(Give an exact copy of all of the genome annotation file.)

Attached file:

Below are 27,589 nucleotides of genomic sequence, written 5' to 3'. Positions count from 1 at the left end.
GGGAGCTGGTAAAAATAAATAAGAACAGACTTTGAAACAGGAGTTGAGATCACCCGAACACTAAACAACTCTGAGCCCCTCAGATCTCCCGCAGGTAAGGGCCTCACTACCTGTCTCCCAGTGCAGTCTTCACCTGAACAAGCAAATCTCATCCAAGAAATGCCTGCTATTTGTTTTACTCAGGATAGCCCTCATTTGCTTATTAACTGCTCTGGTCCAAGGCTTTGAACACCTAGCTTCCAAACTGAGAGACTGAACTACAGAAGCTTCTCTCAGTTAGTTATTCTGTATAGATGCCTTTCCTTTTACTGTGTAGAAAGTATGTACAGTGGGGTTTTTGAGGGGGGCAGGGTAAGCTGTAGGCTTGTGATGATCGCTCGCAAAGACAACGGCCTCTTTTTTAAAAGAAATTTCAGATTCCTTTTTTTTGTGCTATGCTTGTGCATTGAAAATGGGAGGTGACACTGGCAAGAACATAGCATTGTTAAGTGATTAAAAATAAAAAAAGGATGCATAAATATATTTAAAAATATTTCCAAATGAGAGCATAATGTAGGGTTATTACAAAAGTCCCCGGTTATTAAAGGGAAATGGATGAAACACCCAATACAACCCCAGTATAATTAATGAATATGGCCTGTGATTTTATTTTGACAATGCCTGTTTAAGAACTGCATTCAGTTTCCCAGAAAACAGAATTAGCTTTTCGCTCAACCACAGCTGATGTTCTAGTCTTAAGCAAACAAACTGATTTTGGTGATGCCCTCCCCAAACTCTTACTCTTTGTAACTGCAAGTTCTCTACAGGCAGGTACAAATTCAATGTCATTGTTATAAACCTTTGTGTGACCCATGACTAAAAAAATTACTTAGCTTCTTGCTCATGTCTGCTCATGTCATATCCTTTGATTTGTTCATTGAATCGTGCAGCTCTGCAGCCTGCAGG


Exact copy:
Below are 27,589 nucleotides of genomic sequence, written 5' to 3'. Positions count from 1 at the left end.
GGGAGCTGGTAAAAATAAATAAGAACAGACTTTGAAACAGGAGTTGAGATCACCCGAACACTAAACAACTCTGAGCCCCTCAGATCTCCCGCAGGTAAGGGCCTCACTACCTGTCTCCCAGTGCAGTCTTCACCTGAACAAGCAAATCTCATCCAAGAAATGCCTGCTATTTGTTTTACTCAGGATAGCCCTCATTTGCTTATTAACTGCTCTGGTCCAAGGCTTTGAACACCTAGCTTCCAAACTGAGAGACTGAACTACAGAAGCTTCTCTCAGTTAGTTATTCTGTATAGATGCCTTTCCTTTTACTGTGTAGAAAGTATGTACAGTGGGGTTTTTGAGGGGGGCAGGGTAAGCTGTAGGCTTGTGATGATCGCTCGCAAAGACAACGGCCTCTTTTTTAAAAGAAATTTCAGATTCCTTTTTTTTGTGCTATGCTTGTGCATTGAAAATGGGAGGTGACACTGGCAAGAACATAGCATTGTTAAGTGATTAAAAATAAAAAAAGGATGCATAAATATATTTAAAAATATTTCCAAATGAGAGCATAATGTAGGGTTATTACAAAAGTCCCCGGTTATTAAAGGGAAATGGATGAAACACCCAATACAACCCCAGTATAATTAATGAATATGGCCTGTGATTTTATTTTGACAATGCCTGTTTAAGAACTGCATTCAGTTTCCCAGAAAACAGAATTAGCTTTTCGCTCAACCACAGCTGATGTTCTAGTCTTAAGCAAACAAACTGATTTTGGTGATGCCCTCCCCAAACTCTTACTCTTTGTAACTGCAAGTTCTCTACAGGCAGGTACAAATTCAATGTCATTGTTATAAACCTTTGTGTGACCCATGACTAAAAAAATTACTTAGCTTCTTGCTCATGTCTGCTCATGTCATATCCTTTGATTTGTTCATTGAATCGTGCAGCTCTGCAGCCTGCAGG